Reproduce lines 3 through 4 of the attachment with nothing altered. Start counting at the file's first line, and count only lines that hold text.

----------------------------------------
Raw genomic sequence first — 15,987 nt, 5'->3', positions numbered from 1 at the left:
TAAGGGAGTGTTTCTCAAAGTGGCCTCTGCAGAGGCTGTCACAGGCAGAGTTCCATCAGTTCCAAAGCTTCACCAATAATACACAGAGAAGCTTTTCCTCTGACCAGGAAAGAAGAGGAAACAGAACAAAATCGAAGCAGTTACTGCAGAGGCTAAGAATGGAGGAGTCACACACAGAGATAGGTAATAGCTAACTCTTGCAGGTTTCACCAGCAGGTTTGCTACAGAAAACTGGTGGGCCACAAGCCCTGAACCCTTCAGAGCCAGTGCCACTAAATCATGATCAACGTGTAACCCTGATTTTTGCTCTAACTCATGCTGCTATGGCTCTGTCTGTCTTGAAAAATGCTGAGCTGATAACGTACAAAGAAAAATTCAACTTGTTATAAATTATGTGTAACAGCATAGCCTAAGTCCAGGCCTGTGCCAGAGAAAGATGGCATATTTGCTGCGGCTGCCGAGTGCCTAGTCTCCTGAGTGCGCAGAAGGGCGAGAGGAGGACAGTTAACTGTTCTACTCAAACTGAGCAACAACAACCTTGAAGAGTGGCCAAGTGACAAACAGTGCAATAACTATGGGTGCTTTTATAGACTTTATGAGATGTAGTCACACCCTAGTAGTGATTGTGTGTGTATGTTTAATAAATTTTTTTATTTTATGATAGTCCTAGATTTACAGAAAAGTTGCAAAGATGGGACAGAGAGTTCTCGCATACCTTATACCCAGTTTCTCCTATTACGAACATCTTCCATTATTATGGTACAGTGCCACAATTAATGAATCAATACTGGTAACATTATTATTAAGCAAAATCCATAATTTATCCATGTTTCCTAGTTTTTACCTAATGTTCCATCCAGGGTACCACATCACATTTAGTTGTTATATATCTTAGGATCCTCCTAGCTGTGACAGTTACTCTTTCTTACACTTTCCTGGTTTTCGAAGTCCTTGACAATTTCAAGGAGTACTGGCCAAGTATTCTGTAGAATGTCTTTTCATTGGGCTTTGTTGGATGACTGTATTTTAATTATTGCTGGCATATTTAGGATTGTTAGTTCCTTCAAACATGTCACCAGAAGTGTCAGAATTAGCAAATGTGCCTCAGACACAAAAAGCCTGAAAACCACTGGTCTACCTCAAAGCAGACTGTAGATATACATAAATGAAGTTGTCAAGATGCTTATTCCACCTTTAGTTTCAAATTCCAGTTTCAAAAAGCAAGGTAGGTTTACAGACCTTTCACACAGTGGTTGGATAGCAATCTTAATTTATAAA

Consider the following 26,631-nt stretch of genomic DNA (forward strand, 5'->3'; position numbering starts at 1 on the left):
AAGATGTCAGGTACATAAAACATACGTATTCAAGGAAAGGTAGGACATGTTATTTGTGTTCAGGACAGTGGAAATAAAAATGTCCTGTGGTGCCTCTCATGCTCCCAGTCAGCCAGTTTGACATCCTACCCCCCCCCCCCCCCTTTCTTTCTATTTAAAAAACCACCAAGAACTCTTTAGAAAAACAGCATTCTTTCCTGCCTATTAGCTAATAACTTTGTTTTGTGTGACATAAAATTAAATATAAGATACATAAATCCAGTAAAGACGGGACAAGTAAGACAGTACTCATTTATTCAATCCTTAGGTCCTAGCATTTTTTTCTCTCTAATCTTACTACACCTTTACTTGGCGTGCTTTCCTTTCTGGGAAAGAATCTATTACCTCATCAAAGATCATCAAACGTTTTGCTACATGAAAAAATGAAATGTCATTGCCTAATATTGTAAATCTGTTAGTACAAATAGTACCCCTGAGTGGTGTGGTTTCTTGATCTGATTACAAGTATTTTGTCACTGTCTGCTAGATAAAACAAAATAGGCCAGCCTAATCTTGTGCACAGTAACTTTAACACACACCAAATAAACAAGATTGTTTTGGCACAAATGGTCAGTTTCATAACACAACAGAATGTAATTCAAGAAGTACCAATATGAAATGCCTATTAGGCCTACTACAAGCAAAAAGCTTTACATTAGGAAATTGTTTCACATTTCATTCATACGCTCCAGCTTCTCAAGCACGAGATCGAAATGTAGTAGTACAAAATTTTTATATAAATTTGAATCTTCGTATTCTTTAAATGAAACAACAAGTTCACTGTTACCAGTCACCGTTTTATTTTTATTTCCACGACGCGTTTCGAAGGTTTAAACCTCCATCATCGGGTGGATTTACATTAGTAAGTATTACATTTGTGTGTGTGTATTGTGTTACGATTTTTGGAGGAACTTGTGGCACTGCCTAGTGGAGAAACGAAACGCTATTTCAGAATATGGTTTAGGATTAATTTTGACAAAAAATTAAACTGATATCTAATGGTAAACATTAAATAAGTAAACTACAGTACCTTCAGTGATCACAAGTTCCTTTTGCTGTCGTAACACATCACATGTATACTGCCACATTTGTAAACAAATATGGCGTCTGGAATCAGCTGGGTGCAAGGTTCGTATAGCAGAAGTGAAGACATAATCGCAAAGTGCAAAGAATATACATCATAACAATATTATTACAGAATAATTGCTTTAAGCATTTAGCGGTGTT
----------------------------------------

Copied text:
Consider the following 26,631-nt stretch of genomic DNA (forward strand, 5'->3'; position numbering starts at 1 on the left):
AAGATGTCAGGTACATAAAACATACGTATTCAAGGAAAGGTAGGACATGTTATTTGTGTTCAGGACAGTGGAAATAAAAATGTCCTGTGGTGCCTCTCATGCTCCCAGTCAGCCAGTTTGACATCCTACCCCCCCCCCCCCCCTTTCTTTCTATTTAAAAAACCACCAAGAACTCTTTAGAAAAACAGCATTCTTTCCTGCCTATTAGCTAATAACTTTGTTTTGTGTGACATAAAATTAAATATAAGATACATAAATCCAGTAAAGACGGGACAAGTAAGACAGTACTCATTTATTCAATCCTTAGGTCCTAGCATTTTTTTCTCTCTAATCTTACTACACCTTTACTTGGCGTGCTTTCCTTTCTGGGAAAGAATCTATTACCTCATCAAAGATCATCAAACGTTTTGCTACATGAAAAAATGAAATGTCATTGCCTAATATTGTAAATCTGTTAGTACAAATAGTACCCCTGAGTGGTGTGGTTTCTTGATCTGATTACAAGTATTTTGTCACTGTCTGCTAGATAAAACAAAATAGGCCAGCCTAATCTTGTGCACAGTAACTTTAACACACACCAAATAAACAAGATTGTTTTGGCACAAATGGTCAGTTTCATAACACAACAGAATGTAATTCAAGAAGTACCAATATGAAATGCCTATTAGGCCTACTACAAGCAAAAAGCTTTACATTAGGAAATTGTTTCACATTTCATTCATACGCTCCAGCTTCTCAAGCACGAGATCGAAATGTAGTAGTACAAAATTTTTATATAAATTTGAATCTTCGTATTCTTTAAATGAAACAACAAGTTCACTGTTACCAGTCACCGTTTTATTTTTATTTCCACGACGCGTTTCGAAGGTTTAAACCTCCATCATCGGGTGGATTTACATTAGTAAGTATTACATTTGTGTGTGTGTATTGTGTTACGATTTTTGGAGGAACTTGTGGCACTGCCTAGTGGAGAAACGAAACGCTATTTCAGAATATGGTTTAGGATTAATTTTGACAAAAAATTAAACTGATATCTAATGGTAAACATTAAATAAGTAAACTACAGTACCTTCAGTGATCACAAGTTCCTTTTGCTGTCGTAACACATCACATGTATACTGCCACATTTGTAAACAAATATGGCGTCTGGAATCAGCTGGGTGCAAGGTTCGTATAGCAGAAGTGAAGACATAATCGCAAAGTGCAAAGAATATACATCATAACAATATTATTACAGAATAATTGCTTTAAGCATTTAGCGGTGTT